Self-assembly and bioprinting of living cells in tissue engineering

by Alexey Bersenev on September 5, 2010 · 0 comments

in reviews, tissue engineering

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I’d like to share the review about principles of cellular self-assembly and bioprinting in scaffoldless tissue engineering. This is the best review that I know on the topic.

Self-assembly definition:

Self-assembly is the autonomous organization of components, from an initial state into a final pattern or structure without external intervention.


Ultimately, the success of engineering and fabricating functional living structures will depend on understanding the principles of cellular self-assembly and our ability to employ them.

Cellular self-assembly approaches represent an alternative and offer a complement to scaffold-based tissue engineering. They allow establishing high cell density, controlled deposition of extracellular matrix and positional specificity of cell patterning. Translation of cell and tissue self-assembly approaches into the clinical field will necessarily depend on our ability to understand the principles underlying such approaches.

Advantages of bioprinting:

…the novel print-based tissue-engineering technology has several distinct features with great potential for the generation of tissue and organ structures: (i) it represents an approach for producing fully biological (scaffold-free) small diameter vessels; (ii) it utilizes natural shape-forming (i.e. morphogenetic) processes, that are present during normal development; (iii) it can provide organoids of complex topology (i.e. branching tubes) and (iv) it is scalable and compatible with methods of rapid prototyping.


Overall, a largely empirical approach to tissue engineering (‘tissue try this’, as cleverly described by Shannon Dahl) is being replaced by the development of developmentally inspired technologies (approaches based on bioprinting and self-assembly being remarkable examples). Consequently, one major focus is on the cells. With the living cell being the ultimate ‘tissue engineer’, our effort is being directed to providing the conditions, so that the cells do the engineering. Another focus is on technology. After major breakthroughs in stem cell biology, we are now developing technologies for ‘instructing’ the cells to regenerate defective tissues by providing a highly engineered environment.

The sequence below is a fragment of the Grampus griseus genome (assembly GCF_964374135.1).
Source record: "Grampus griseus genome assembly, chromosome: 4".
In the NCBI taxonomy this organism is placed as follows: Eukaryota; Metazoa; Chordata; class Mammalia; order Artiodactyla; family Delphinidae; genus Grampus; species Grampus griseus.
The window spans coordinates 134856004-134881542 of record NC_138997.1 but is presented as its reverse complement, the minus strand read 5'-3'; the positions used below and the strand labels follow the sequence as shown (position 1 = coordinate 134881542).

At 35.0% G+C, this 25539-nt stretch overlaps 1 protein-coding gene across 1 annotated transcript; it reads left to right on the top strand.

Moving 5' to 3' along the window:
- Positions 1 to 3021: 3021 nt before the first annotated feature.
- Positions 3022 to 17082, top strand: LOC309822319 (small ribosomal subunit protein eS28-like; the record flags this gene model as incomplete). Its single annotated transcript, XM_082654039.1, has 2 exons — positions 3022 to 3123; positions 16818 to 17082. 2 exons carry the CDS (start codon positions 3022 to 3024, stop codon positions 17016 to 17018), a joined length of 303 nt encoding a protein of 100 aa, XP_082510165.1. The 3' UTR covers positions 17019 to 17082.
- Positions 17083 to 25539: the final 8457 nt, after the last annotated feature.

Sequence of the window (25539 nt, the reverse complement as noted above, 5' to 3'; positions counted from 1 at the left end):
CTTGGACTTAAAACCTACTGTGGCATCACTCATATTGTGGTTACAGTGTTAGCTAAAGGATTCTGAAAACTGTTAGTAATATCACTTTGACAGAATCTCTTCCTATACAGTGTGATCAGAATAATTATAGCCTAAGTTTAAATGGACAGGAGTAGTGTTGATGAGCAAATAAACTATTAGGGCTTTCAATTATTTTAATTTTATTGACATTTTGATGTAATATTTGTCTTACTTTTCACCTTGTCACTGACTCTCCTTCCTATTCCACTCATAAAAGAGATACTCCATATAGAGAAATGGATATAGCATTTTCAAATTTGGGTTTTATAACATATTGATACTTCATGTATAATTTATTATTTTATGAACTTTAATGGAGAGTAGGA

These focus points are illustrations of the paradigm shift in the field toward the establishment of a ‘biomimetic’ approach, that is based on the premise that unlocking the full biological potential of stem cells (in vitro or in vivo) necessitates an environment similar to that present during native development. This paradigm is guiding many current tissue-engineering approaches, including those based on cell self-assembly that holds promise of building fully biological tissues with structural and functional specification.

Highly recommended!

The review is published in Biofabrication journal and currently available in open access (.pdf).

Also read: Current trends in tissue engineering methodologies

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